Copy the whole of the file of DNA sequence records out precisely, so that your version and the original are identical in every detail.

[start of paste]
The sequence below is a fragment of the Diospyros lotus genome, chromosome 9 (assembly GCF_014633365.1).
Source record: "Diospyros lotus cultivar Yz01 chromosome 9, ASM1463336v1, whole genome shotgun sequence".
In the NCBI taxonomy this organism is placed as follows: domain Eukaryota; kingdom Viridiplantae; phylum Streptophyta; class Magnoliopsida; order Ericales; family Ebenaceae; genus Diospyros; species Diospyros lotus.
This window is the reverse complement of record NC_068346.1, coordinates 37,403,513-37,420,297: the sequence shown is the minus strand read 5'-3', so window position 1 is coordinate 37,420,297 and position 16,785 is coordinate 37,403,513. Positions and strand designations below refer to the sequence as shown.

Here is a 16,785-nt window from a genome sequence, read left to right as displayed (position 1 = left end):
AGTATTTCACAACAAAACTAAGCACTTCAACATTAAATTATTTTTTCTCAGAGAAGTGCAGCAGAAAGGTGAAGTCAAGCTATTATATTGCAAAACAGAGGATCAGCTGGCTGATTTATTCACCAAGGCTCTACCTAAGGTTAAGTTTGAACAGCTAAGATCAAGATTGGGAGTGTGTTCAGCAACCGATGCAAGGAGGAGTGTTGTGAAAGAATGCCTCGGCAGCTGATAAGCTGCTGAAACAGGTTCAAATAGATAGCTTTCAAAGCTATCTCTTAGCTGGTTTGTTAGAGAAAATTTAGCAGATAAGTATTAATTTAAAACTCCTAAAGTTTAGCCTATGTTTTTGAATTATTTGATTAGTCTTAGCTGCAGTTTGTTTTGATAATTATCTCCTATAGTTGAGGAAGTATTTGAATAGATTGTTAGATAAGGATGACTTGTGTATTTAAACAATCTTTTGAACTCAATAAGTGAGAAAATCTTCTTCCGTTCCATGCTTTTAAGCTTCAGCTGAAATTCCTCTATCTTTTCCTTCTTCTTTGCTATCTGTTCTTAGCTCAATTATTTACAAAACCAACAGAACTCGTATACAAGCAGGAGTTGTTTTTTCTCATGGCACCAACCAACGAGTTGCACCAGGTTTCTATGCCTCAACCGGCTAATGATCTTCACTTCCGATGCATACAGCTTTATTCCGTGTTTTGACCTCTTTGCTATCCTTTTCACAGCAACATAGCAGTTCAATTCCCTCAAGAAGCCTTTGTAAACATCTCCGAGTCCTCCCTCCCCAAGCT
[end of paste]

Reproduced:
The sequence below is a fragment of the Diospyros lotus genome, chromosome 9 (assembly GCF_014633365.1).
Source record: "Diospyros lotus cultivar Yz01 chromosome 9, ASM1463336v1, whole genome shotgun sequence".
In the NCBI taxonomy this organism is placed as follows: domain Eukaryota; kingdom Viridiplantae; phylum Streptophyta; class Magnoliopsida; order Ericales; family Ebenaceae; genus Diospyros; species Diospyros lotus.
This window is the reverse complement of record NC_068346.1, coordinates 37,403,513-37,420,297: the sequence shown is the minus strand read 5'-3', so window position 1 is coordinate 37,420,297 and position 16,785 is coordinate 37,403,513. Positions and strand designations below refer to the sequence as shown.

Here is a 16,785-nt window from a genome sequence, read left to right as displayed (position 1 = left end):
AGTATTTCACAACAAAACTAAGCACTTCAACATTAAATTATTTTTTCTCAGAGAAGTGCAGCAGAAAGGTGAAGTCAAGCTATTATATTGCAAAACAGAGGATCAGCTGGCTGATTTATTCACCAAGGCTCTACCTAAGGTTAAGTTTGAACAGCTAAGATCAAGATTGGGAGTGTGTTCAGCAACCGATGCAAGGAGGAGTGTTGTGAAAGAATGCCTCGGCAGCTGATAAGCTGCTGAAACAGGTTCAAATAGATAGCTTTCAAAGCTATCTCTTAGCTGGTTTGTTAGAGAAAATTTAGCAGATAAGTATTAATTTAAAACTCCTAAAGTTTAGCCTATGTTTTTGAATTATTTGATTAGTCTTAGCTGCAGTTTGTTTTGATAATTATCTCCTATAGTTGAGGAAGTATTTGAATAGATTGTTAGATAAGGATGACTTGTGTATTTAAACAATCTTTTGAACTCAATAAGTGAGAAAATCTTCTTCCGTTCCATGCTTTTAAGCTTCAGCTGAAATTCCTCTATCTTTTCCTTCTTCTTTGCTATCTGTTCTTAGCTCAATTATTTACAAAACCAACAGAACTCGTATACAAGCAGGAGTTGTTTTTTCTCATGGCACCAACCAACGAGTTGCACCAGGTTTCTATGCCTCAACCGGCTAATGATCTTCACTTCCGATGCATACAGCTTTATTCCGTGTTTTGACCTCTTTGCTATCCTTTTCACAGCAACATAGCAGTTCAATTCCCTCAAGAAGCCTTTGTAAACATCTCCGAGTCCTCCCTCCCCAAGCT